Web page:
My father stayed with the farmer and two members of the Resistance. 'I helped them make the arm bands they wanted for their unit which was about 200 strong, stamping them and painting them with the tricolour & the Cross of Lorraine. Then they realised I was a trained armourer so they dug up all the old guns they had hidden in the church yard next to the farm house under the grave stones in the cemetery and I cleaned Lugers, German and Italian automatics and shotguns which would have blown up if they had ever been fired.'
'The farmer's dad was a baker by trade and he baked bread every day. The trains on the line stopped outside the farm gate, they dropped off coal and he threw loaves into the cabin for them. Other trains traded in tobacco from Belgium. At the back of the château was a wire enclosure about as big as a tennis court with wire dug into the ground. It was full of rabbits (wild ones) so we had lots of rabbit pie.'
'I had two bolt holes, one was through the back window and under the foundations of the house, it was about 18 inches square. The Germans that patrolled the railway line had decided to inspect the property, they did not expect to find anyone, it was just a nuisance trip. Two Germans saw the farmer in the farmyard and stopped to chat to him, we heard a shot so I went to my bolt hole in the back through the window, Bernard followed me and removed the slab and in I went. I had to crawl in some 15 feet and turn the corner so I was out of sight if anyone flashed a torch. If I had been found the Germans would have shot everyone in the house. I could hear things scratching about, I didn't know if it was rabbits or rats. It was very frightening. It turned out that the German soldier had been playing with his gun and when he had put it back in its holster he had fired it and hurt his foot. Bless him.'
So these pieces of writing come to my mind; some are are easy to think about and some are less so. It's easier, perhaps, for me to dwell on the objects than it is to think about the people that were caught up in all this; so these links hinge around the kind of question - were the guns that the German soldiers carried Walther P.38's? - that I see to be at a certain remove from the life of the situations themselves. Or is it perhaps that these things come up because they are linked in my mind by the word 'pistol' and each set of ideas is connected to this central point like spokes to the hub of a wheel? Whichever way it is, when I read about the career of Fritz Barthelmes, this is what comes to my mind. So thoughts about very ordinary objects - about an air pistol - do seem to link very swiftly for me to material that is tightly bound up with events in the Second World War - events that I can only say have for me the most vivid personal interest. Perhaps it's easy to underestimate how much this might be a shared experience for those of my generation? If this is so and we get a glimpse of this through the preoccupations of those who write on the Internet, perhaps this genuinely startles us?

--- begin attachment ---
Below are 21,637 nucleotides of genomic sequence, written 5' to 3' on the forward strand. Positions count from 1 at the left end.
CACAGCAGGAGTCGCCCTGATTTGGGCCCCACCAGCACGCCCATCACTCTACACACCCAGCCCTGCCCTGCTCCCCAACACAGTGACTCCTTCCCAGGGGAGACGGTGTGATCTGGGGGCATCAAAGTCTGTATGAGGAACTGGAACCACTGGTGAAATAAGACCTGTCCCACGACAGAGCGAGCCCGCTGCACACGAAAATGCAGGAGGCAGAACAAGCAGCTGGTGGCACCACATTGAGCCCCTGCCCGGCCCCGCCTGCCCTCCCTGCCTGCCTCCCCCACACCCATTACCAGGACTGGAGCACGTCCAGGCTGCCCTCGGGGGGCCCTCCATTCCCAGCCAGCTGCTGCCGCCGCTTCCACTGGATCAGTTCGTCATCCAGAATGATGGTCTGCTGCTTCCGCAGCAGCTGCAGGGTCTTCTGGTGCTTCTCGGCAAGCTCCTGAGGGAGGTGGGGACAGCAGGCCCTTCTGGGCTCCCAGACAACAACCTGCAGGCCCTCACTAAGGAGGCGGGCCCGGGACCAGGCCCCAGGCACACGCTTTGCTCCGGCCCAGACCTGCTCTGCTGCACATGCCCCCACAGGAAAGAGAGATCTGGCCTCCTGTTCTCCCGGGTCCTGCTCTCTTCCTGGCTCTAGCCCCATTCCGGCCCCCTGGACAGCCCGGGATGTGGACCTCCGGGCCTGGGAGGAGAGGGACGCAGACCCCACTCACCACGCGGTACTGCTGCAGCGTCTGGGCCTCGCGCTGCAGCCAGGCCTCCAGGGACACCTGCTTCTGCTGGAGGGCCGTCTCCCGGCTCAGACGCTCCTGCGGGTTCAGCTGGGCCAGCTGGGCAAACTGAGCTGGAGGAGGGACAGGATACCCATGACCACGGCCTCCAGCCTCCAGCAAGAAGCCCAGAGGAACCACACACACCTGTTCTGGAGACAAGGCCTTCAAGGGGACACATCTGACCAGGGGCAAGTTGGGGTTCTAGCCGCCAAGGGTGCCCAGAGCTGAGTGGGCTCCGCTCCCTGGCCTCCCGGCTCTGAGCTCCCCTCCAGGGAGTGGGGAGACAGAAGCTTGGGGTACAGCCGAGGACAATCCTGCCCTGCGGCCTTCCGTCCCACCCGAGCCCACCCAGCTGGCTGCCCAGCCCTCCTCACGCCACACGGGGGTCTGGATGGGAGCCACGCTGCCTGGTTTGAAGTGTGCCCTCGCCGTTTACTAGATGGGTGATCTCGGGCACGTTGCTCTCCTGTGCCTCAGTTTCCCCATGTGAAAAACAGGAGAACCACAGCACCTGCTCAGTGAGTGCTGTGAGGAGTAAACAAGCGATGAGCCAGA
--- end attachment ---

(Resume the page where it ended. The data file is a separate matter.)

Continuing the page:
Or I should we accept the view that we're crazy to be drawn into questions like this? These things, after all, did take place more than sixty years ago, twenty years before I was born; perhaps I should be embarrassed that the threads of my associative life are so knotted up with these supposedly distant things?
But embarrassed or not, surprised or not, these links are there; and up to what point, I wonder, is it admissible to publicly confess that this is so? Beyond what point exactly does it become an indicator of a suspicious irrationality to acknowledge the material that does in fact concern us?
There is a risk in disowning these things too quickly, I think; because perhaps it goes so far for us that these associations are not merely things that we have, not just things we possess - like an air pistol, a knife or a pair of shoes; perhaps there's more at stake? Following these links, on the Internet and in memory, it occurs to me that aside from what I have - my things and my thoughts - there's much of what I am that's bound up here too; perhaps these associations are so foundational as in some way to be the material from which we are actually made, the threads out of which our lives are woven? If we dismiss the seeming strangeness of our own particular memories and associations, embarrassed by the insistence of our personal links and concerns, maybe we run the risk of somehow disowning ourselves?
My father never spoke during my childhood about his training as an armourer - not one word; he wrote these things only a few years before he died in 2006; so, in Bristol in the 1990's, I knew not the first thing about them when I found myself compelled - for reasons that were far from clear to me then - to buy an air pistol designed by Fritz Barthelmes.